According to unofficial data, a new attack in Afghanistan killed at least 25 people and wounded 50 more at the 400-bed Sardar Mohammad Daud Khan military hospital in Kabul.
An attack followed the two main explosions that caused the most damage by armed militiamen who entered the buildings firing indiscriminately, Taliban spokesman Bilal Karimi said, according to Reuters Nov. 2.
He also expanded by saying that 4 of the terrorists were killed and another was captured. Although no one has claimed responsibility for the attack, its characteristics would point to the ISIS group that frequently harasses Taliban rule in the country.
This terrorist group has already struck several times recently, casting doubt on the Taliban’s ability to maintain control in the region, as they have promised.
Less than a month ago, an explosion detonated among Shiite Muslim worshippers at a mosque in northern Afghanistan, killing or wounding at least 100 people, a Taliban police official said.
Although there was no immediate claim of responsibility for the blast, which took place in Kunduz, the capital of Kunduz province, Taliban spokesman Bilal Karimi told CBS News that ISIS-K was behind the carnage, which he said claimed at least 46 lives. More than 140 people were wounded.
Despite the powerful military equipment abandoned on their territory by the U.S. military after their eviction from the country, the Taliban are facing rebel groups and other internal crises such as the lack of food, which threatens millions of inhabitants.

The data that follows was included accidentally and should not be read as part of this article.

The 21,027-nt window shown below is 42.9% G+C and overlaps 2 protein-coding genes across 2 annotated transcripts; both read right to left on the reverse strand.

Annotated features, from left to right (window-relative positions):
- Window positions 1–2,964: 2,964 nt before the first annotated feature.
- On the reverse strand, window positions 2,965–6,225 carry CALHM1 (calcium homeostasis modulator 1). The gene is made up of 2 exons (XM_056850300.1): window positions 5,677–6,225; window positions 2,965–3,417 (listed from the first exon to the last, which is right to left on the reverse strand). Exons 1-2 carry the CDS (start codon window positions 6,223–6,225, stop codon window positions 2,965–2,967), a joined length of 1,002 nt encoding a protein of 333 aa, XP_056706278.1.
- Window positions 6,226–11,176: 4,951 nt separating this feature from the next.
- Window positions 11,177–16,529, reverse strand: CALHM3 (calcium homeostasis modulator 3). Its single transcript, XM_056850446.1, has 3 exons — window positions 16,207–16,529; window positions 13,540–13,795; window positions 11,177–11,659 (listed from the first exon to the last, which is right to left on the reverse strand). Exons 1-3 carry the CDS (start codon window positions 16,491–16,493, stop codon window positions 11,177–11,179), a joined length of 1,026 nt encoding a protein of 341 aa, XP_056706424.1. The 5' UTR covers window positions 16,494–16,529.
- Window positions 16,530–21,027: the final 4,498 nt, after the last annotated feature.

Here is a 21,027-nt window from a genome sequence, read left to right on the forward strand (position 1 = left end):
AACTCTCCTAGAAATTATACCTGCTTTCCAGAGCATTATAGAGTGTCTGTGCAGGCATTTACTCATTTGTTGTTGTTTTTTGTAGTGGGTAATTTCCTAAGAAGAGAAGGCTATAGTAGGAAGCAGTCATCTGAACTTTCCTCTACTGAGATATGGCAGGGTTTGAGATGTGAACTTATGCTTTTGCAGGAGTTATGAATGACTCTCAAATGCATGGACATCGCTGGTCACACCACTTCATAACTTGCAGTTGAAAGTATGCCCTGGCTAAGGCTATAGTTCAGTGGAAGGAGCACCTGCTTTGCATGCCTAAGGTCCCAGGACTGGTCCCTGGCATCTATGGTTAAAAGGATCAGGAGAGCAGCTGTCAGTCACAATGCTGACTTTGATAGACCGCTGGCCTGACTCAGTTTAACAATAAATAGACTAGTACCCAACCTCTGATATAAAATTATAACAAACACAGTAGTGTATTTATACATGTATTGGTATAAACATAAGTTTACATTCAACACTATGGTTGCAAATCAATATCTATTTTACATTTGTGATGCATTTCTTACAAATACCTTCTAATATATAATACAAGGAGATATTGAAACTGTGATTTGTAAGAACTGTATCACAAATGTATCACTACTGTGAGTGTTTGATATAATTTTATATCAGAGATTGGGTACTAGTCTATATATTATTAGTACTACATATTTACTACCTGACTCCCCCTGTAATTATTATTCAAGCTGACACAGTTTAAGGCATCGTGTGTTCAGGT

In this regard, the British government sent a diplomatic mission to Afghanistan on Oct. 5 to meet with the leaders of the extremist Taliban group that controls the country, under the argument of preventing the country from becoming an ‘incubator of terrorism’ and extending humanitarian aid, reported Daily Mail.
The Prime Minister’s High Representative for the Afghan Transition, Sir Simon Gass, and the Chargé d’Affaires of the UK Mission to Afghanistan in Doha, Dr. Martin Longden, were tasked with the mission.
This is the first diplomatic meeting of a Western government with the Taliban and could open the door for other governments, especially from the European Union, to follow suit.
Although it does not mean that the United Kingdom has recognized the Taliban as a legitimate government, it only intends to establish a communication channel.
On the other hand, the United States invaded Afghanistan in 2001 after discovering that the Taliban regime had allowed and facilitated Al-Qaeda terrorists to attack the Twin Towers on Sept. 11.
U.S. military forces removed the Taliban from power and helped create a government of their own.
After U.S. and allied troops withdrew from Afghanistan in August of this year, the Taliban overthrew the Afghan government. They retook power in the country, vowing to take control, but doubts are now growing.